The real reason the pandemic has made Jonathan Van Ness nervous

As many await the first wave of vaccines for the ongoing coronavirus pandemic after medication developed by Pfizer received approval from the FDA on Dec. 10, 2020, a number of others are making sure to speak out about continuing to adhere to safety precautions like social distancing and wearing a mask. Among them is Queer Eye star Jonathan Van Ness, who used his own personal life to emphasize the importance of doing so not only for ourselves, but for others too. 

“Anytime you hear about a respiratory pandemic and living with a chronic illness, whether it’s HIV, diabetes… I think, yes, you are going to be more nervous,” Van Ness said in an exclusive interview with Self magazine for their December 2020 issue. “I am that person in goggles and a mask and a face shield at Whole Foods, but I don’t care,” he stated. “I think it’s chic. I love it. Let me give you full hazmat realness out here. I don’t mind if it keeps me more safe.”

Jonathan Van Ness, who identifies as non-binary and uses he/him/his pronouns, is usually known for his upbeat demeanor and advocacy for self-care, mental health awareness, and the ways in which embracing vulnerability can serve as an antidote to toxic masculinity. The Queer Eye fan favorite has also shown fans his more somber, serious side, and, as prior evidence suggests, this is the side Van Ness shows when it comes to consequential and complex health issues.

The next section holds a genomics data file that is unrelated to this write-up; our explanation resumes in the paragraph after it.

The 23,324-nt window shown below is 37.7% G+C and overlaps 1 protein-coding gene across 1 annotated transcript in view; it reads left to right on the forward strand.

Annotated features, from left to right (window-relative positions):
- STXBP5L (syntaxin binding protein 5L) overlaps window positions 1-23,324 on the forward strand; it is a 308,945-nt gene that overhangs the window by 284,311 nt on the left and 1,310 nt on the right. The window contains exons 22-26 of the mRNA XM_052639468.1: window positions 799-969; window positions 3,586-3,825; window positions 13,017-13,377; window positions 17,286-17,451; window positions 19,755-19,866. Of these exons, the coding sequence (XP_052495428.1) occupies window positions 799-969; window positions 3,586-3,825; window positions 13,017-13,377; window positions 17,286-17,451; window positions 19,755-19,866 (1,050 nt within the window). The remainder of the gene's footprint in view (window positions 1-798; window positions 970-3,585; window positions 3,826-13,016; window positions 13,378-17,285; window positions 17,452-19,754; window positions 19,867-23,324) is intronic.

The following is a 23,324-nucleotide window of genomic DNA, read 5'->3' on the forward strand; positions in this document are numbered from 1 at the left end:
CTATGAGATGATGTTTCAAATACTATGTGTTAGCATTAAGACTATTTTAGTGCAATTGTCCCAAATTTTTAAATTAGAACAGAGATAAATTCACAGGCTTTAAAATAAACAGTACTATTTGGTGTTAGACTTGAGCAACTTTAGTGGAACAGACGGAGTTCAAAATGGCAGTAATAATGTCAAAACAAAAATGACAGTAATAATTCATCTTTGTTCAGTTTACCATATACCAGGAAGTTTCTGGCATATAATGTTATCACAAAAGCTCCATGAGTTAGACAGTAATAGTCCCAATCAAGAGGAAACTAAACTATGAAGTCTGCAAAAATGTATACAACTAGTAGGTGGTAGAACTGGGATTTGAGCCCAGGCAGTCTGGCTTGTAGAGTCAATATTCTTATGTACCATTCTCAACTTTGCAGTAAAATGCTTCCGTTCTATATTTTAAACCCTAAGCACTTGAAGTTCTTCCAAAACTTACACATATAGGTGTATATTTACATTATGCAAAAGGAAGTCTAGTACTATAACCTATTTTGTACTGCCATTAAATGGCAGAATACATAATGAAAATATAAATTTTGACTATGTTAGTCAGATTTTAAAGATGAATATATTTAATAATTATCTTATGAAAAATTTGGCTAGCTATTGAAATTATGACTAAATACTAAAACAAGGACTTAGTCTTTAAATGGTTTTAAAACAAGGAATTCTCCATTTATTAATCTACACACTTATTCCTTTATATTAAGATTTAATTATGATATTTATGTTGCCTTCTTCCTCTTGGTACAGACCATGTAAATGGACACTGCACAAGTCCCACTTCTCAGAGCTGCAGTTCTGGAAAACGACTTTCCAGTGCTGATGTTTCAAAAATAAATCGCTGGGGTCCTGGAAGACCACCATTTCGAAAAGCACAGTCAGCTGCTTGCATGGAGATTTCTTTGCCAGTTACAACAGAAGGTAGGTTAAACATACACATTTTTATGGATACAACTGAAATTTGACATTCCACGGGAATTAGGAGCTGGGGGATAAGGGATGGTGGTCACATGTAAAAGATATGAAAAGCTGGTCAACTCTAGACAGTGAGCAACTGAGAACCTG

Jonathan Van Ness takes physical and mental health seriously

Jonathan Van Ness showed that serious side in a profile published by The New York Times in September 2019. Van Ness notably utilized the interview medium to come out not only as nonbinary and as a person who is HIV-positive, but also spoke publicly for the first time about his past as a person with substance use disorder and a survivor of sexual abuse.

After coming out as a “member of the beautiful H.I.V.-positive community,” Van Ness extrapolated upon the difficulty he faced when it came to deciding to discuss his status and his gender identity within the public sphere. During the course of the interview, which was called to promote his memoir Over the Top: A Raw Journey to Self-Love, Van Ness explained that these issues became impossible to ignore, especially after ricocheting to stardom after the release of the Netflix Queer Eye reboot in 2018.

“When Queer Eye came out, it was really difficult because I was like, ‘Do I want to talk about my status?” recounted Van Ness. “And then I was like, ‘The Trump administration has done everything they can do to have the stigmatization of the LGBT community thrive around me.’ I do feel the need to talk about this.”

If you or someone you know has been the victim of sexual assault, you can call the National Sexual Assault Hotline at 1-800-656-HOPE (4673) or visit RAINN.org for additional resources.

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